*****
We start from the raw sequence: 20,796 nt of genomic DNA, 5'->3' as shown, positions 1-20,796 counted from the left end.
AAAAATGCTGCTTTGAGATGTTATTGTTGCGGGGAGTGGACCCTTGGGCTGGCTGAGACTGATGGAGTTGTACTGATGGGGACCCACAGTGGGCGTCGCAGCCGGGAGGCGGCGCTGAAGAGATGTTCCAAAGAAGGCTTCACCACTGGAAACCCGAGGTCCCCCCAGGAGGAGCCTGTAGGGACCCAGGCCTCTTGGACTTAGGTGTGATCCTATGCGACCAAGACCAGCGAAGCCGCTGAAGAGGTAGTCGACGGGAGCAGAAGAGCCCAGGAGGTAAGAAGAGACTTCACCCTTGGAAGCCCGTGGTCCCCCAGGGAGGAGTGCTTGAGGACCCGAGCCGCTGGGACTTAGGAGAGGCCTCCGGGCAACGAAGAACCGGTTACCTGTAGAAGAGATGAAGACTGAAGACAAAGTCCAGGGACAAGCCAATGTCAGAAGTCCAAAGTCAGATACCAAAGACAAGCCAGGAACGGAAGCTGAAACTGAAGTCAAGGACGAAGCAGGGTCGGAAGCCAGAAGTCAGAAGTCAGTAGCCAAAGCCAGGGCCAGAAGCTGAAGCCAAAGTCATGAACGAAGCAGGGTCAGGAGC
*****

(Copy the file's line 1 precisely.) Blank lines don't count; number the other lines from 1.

We start from the raw sequence: 20,796 nt of genomic DNA, 5'->3' as shown, positions 1-20,796 counted from the left end.